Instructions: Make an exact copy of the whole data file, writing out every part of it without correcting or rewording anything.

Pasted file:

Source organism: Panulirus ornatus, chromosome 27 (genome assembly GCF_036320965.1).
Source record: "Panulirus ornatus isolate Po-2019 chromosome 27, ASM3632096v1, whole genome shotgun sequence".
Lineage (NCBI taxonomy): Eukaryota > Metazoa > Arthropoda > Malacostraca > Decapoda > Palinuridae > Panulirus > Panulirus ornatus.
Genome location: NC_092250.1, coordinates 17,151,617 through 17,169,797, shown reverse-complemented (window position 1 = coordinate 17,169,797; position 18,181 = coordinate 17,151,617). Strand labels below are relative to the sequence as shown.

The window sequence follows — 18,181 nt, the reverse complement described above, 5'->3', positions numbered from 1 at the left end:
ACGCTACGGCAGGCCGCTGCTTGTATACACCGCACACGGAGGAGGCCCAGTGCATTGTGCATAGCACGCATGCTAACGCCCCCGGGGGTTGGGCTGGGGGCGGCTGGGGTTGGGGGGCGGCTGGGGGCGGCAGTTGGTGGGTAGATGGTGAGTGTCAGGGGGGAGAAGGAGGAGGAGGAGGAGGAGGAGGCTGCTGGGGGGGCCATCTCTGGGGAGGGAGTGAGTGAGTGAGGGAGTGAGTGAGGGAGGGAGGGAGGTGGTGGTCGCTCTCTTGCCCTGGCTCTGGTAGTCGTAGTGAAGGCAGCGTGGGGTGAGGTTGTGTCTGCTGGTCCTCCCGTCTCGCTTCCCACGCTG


Source organism: Panulirus ornatus, chromosome 27 (genome assembly GCF_036320965.1).
Source record: "Panulirus ornatus isolate Po-2019 chromosome 27, ASM3632096v1, whole genome shotgun sequence".
Lineage (NCBI taxonomy): Eukaryota > Metazoa > Arthropoda > Malacostraca > Decapoda > Palinuridae > Panulirus > Panulirus ornatus.
Genome location: NC_092250.1, coordinates 17,151,617 through 17,169,797, shown reverse-complemented (window position 1 = coordinate 17,169,797; position 18,181 = coordinate 17,151,617). Strand labels below are relative to the sequence as shown.

The window sequence follows — 18,181 nt, the reverse complement described above, 5'->3', positions numbered from 1 at the left end:
ACGCTACGGCAGGCCGCTGCTTGTATACACCGCACACGGAGGAGGCCCAGTGCATTGTGCATAGCACGCATGCTAACGCCCCCGGGGGTTGGGCTGGGGGCGGCTGGGGTTGGGGGGCGGCTGGGGGCGGCAGTTGGTGGGTAGATGGTGAGTGTCAGGGGGGAGAAGGAGGAGGAGGAGGAGGAGGAGGCTGCTGGGGGGGCCATCTCTGGGGAGGGAGTGAGTGAGTGAGGGAGTGAGTGAGGGAGGGAGGGAGGTGGTGGTCGCTCTCTTGCCCTGGCTCTGGTAGTCGTAGTGAAGGCAGCGTGGGGTGAGGTTGTGTCTGCTGGTCCTCCCGTCTCGCTTCCCACGCTG